Council to vote on increasing budget for Condill demolition next Monday

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FORT ST. JOHN, B.C. — Fort St. John City Council will be voting on whether to approve increasing the budget to demolish the Condill Hotel by nearly $651,000 at next Monday’s Council meeting.

The City purchased the Condill last July from former owners Leo and Elaine Budnick for $870,000. In October the City awarded a tender for the hotel’s demolition to Prince George-based NAPP Enterprises for just over $457,000, with the total budget of acquiring and remediating the site for development set at $1.5 million.

In a report due to be presented at next Monday’s meeting, a recommendation is made that Council approve increasing the budget for the hotel’s acquisition and demolition by 650,981.10. The report states that despite three assessments prior to preparing the Request for Qualifications for the demolition, NAPP has discovered significant contamination concealed inside the building. City staff say that the demolition contractor has found multiple layers of flooring, multiple layers of roofing, multiple layers of wallboard, and up to 23,300 square feet of concealed asbestos drywall mud that has been used for patching.

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“The additional contamination and the actions required to appropriately manage and dispose of the contaminated materials under the provincial Hazardous Waste Regulation have created a significant change in the cost of the demolition.”

NAPP says that the extra contamination has increased the costs of demolition by $636,837.14, and added 14 weeks to the demolition schedule. If the recommendation passes, the new final budget for buying and demolishing the Condill would be $2,150,981.00.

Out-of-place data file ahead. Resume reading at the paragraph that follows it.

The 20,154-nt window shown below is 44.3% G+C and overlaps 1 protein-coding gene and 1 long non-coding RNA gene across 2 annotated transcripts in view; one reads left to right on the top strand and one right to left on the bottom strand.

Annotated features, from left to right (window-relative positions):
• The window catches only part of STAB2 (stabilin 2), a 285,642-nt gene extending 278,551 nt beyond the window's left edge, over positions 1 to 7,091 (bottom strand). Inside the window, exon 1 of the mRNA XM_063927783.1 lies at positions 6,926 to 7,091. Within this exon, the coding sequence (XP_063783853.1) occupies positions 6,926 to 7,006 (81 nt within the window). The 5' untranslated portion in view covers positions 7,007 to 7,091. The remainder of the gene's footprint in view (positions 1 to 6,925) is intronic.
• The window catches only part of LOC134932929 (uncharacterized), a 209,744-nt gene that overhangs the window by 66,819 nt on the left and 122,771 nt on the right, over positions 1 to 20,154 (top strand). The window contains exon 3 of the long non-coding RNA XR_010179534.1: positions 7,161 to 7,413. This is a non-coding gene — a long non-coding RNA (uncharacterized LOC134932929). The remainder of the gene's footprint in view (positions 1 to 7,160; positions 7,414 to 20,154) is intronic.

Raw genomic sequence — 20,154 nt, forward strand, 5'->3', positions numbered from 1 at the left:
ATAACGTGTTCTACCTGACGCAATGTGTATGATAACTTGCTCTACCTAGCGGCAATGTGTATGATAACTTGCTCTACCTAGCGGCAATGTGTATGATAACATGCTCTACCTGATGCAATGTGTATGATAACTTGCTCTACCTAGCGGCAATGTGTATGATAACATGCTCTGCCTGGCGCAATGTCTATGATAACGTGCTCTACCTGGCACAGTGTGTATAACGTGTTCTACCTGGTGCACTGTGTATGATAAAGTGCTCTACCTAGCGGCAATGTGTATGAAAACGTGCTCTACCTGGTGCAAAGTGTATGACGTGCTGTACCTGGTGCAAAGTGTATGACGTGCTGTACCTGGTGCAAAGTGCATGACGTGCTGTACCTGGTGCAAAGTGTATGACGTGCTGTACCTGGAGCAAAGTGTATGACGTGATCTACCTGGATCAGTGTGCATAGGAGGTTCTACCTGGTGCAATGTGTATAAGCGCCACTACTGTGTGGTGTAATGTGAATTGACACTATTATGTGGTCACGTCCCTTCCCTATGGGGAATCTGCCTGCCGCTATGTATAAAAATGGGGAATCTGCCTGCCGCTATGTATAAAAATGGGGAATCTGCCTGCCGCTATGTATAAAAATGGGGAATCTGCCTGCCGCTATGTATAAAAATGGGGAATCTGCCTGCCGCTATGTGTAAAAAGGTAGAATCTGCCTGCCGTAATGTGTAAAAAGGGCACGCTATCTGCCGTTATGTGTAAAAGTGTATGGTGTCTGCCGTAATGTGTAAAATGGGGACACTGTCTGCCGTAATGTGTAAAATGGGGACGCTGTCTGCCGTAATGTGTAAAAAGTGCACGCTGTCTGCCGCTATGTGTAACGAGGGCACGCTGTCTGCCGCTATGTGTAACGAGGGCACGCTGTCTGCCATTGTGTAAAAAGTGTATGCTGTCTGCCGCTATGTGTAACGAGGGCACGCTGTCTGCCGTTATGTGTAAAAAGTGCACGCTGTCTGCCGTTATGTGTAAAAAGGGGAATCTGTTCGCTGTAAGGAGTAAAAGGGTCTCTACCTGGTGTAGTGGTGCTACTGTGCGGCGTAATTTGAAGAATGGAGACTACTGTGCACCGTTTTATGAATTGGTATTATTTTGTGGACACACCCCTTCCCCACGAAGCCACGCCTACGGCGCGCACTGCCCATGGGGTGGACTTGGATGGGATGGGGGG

In the report, City Manager Dianne Hunter says that while the increase in cost is significant, based on the City’s experience in acquiring the former Fort Hotel, she believes that the City would have had to deal with the extra costs in one way or another.

“If this property would have been purchased by a private individual and they had to incur these type of demolition costs, the potential of the property reverting to the City through tax sale would be high. If this happened, as it did with the Fort Hotel, then the City would be responsible for the demolition of the building. The difference between the City purchasing the building now and demolishing the building or acquiring it through tax sale in 3 to 5 years and then demolishing the building is the purchase cost.”

Hunter said that the City intends to recover the cost of purchasing the hotel by selling the three separate lots the building sits on to proceed with its Downtown Action Plan.

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